Wow! What a wonderful way to begin the day, reading your account of Dave & Lucas’s day at the river! Lucas is a very fortunate young man to have a Dad like Dave. Dave, if you’re listening, you make us Dads, fishers, and general good-guys very proud! Rebecca, thanks for sharing! (and btw, I am very happy your waders found their way home….lucky waders, indeed!).

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JeffNo Gravatar June 24, 2010 at 6:08 am

Awesome!!!!! What a great story, thanks so much for sharing, that absolutely made my day. There are still some great people out there among us.

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Matt SmytheNo Gravatar June 24, 2010 at 6:36 am

Such a great story. A perfect example of the strength and selflessness we all hope we’re capable of when the situation arises. I wish I could shake his hand. Thanks for sharing, Rebecca.

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ColoradoAnglerNo Gravatar June 24, 2010 at 9:30 am

Hat’s off to Dave for his unselfish act of bravery. Absolutely incredible story. A true hero if ever there was one.

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nimrod243No Gravatar June 24, 2010 at 7:16 pm

Wow, it’s pretty amazing that of all the people there, one extraordinary man, Dave, didn’t think twice of his own safety and saved a precious life. Now, that’s a hero… forget about the celebrity atheletes.

Mega-kudos to Dave.
Thank you for sharing this, Rebecca.

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The GoosemasterNo Gravatar June 24, 2010 at 11:02 pm

Wow! What a story. To risk all for another. This is the person that we all want to be but few really are. This type of action is what restores the faith in mankind. How could you not be moved.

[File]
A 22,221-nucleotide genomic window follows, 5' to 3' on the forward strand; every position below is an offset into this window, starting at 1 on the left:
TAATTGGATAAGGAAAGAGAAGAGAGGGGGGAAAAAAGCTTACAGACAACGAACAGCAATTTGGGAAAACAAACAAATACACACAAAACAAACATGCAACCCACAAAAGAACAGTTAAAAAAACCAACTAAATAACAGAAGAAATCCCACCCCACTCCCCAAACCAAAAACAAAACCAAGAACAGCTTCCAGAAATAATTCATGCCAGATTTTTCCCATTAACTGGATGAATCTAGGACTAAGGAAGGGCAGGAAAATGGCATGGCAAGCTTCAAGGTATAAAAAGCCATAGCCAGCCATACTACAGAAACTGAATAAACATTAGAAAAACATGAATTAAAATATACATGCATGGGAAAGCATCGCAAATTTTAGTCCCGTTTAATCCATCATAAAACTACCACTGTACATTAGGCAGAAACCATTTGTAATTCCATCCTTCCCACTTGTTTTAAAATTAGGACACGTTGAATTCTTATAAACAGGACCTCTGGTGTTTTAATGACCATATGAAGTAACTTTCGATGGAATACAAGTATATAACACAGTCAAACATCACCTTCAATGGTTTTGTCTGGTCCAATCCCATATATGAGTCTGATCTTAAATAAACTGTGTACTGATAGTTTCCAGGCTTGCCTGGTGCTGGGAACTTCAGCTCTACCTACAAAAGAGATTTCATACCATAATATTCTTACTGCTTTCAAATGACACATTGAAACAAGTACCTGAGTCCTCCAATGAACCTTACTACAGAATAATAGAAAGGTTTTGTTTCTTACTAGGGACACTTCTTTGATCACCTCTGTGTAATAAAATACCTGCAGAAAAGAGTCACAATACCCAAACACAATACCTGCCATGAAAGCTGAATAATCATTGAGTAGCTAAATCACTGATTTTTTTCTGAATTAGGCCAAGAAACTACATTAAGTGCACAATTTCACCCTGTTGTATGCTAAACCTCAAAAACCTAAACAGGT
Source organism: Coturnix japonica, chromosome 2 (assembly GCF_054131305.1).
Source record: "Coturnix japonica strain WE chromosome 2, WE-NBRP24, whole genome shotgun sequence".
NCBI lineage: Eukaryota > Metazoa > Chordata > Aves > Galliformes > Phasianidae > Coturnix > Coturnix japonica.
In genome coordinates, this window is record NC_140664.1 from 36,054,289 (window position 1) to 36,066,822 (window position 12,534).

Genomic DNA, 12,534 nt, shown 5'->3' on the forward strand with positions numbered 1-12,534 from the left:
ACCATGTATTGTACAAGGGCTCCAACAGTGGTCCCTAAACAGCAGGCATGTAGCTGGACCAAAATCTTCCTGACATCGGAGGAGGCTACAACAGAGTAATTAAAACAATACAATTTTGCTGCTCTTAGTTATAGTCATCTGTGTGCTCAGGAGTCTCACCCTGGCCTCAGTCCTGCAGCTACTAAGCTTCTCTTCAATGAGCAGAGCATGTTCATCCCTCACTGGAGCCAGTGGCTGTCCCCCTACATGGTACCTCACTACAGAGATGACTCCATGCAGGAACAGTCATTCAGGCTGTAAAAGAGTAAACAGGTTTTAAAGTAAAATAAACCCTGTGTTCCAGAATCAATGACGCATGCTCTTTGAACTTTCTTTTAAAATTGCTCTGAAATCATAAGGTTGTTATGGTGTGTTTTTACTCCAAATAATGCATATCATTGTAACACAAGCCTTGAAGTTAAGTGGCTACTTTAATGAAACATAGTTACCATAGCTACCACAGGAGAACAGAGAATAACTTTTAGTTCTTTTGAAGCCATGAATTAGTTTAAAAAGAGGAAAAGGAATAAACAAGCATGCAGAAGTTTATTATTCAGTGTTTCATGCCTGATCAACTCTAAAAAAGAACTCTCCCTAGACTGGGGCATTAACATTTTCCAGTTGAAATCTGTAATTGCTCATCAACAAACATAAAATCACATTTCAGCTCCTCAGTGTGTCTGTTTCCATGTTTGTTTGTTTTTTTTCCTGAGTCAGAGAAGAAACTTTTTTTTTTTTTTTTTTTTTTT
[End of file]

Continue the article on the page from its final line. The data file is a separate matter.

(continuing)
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Kentucky JimNo Gravatar June 25, 2010 at 7:16 pm

Wow! Thanks, Dave. Thanks, Rebecca. You both made my day!

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DanNo Gravatar June 27, 2010 at 10:28 pm

Great story, Dave is what we all want to be and need to have. We also need people like you Rebecca to tell the story and give credit to a real hero for such a brave act. Thanks to both of you. Dan

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MNAnglerNo Gravatar June 28, 2010 at 6:16 am

Wonderful story. Don’t beat yourself up for your hesitation. You knew the dangers and thought better of it. I probably would have done the same. Dave’s actions could have ended quite differently and you could be telling a very different story. But it was a brave and selfless act under “normal” conditions of a river, let alone a raging one.

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Michael BogdaniecNo Gravatar June 29, 2010 at 12:16 pm

Just like Dave to something Heroic like this! Atta Boy!

ps: Ive been on river trips with Dave where hes spent more time in the water than in the boat:)

Michael

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Dave CrawfordNo Gravatar June 29, 2010 at 1:21 pm

Rebecca is a pretty amazing lady in her own right. Last Saturday a young teenage girl was fishing the same hole when she hooked a nice salmon. The heavy fish and swift current were more than she expected, and she lost her balance, falling forward toward the torrent. Rebecca was behind the girl and saw what was happening. With lightning-fast reflexes, she grabbed the girl by the collar and pulled her back, keeping her from falling in and being swept downstream. The girls’ father, seeing what was transpiring, had already started downriver to go after her. Thanks to Rebecca, neither of them had to go into the water.

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William @ AnglerWiseNo Gravatar June 30, 2010 at 12:43 am

Great story of a rare type of man. There aren’t too many of those type of men left in this world. What sets this guy, Dave, apart is that he has a big sack of BALLS. Yep, I said it, BALLS. I try to keep mine in check too. Anyway, I would like to shake the hand of that hero. Thanks for sharing.

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fishing loverNo Gravatar July 12, 2010 at 4:22 am

Amazing father son relationship is depicted here fishing bonds me with my son too
-Nathan

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KJNo Gravatar August 10, 2010 at 2:09 pm

Just found your website, so the comment is a few months after the fact.

This was truly inspiring! It’s good to know guys like Dave are still out there. I used to fish this river (Not sure why you left it nameless, it’s hardly a secret). The current is NASTY during runoff. Good on ya, Dave! And way to tell the tale, Rebecca.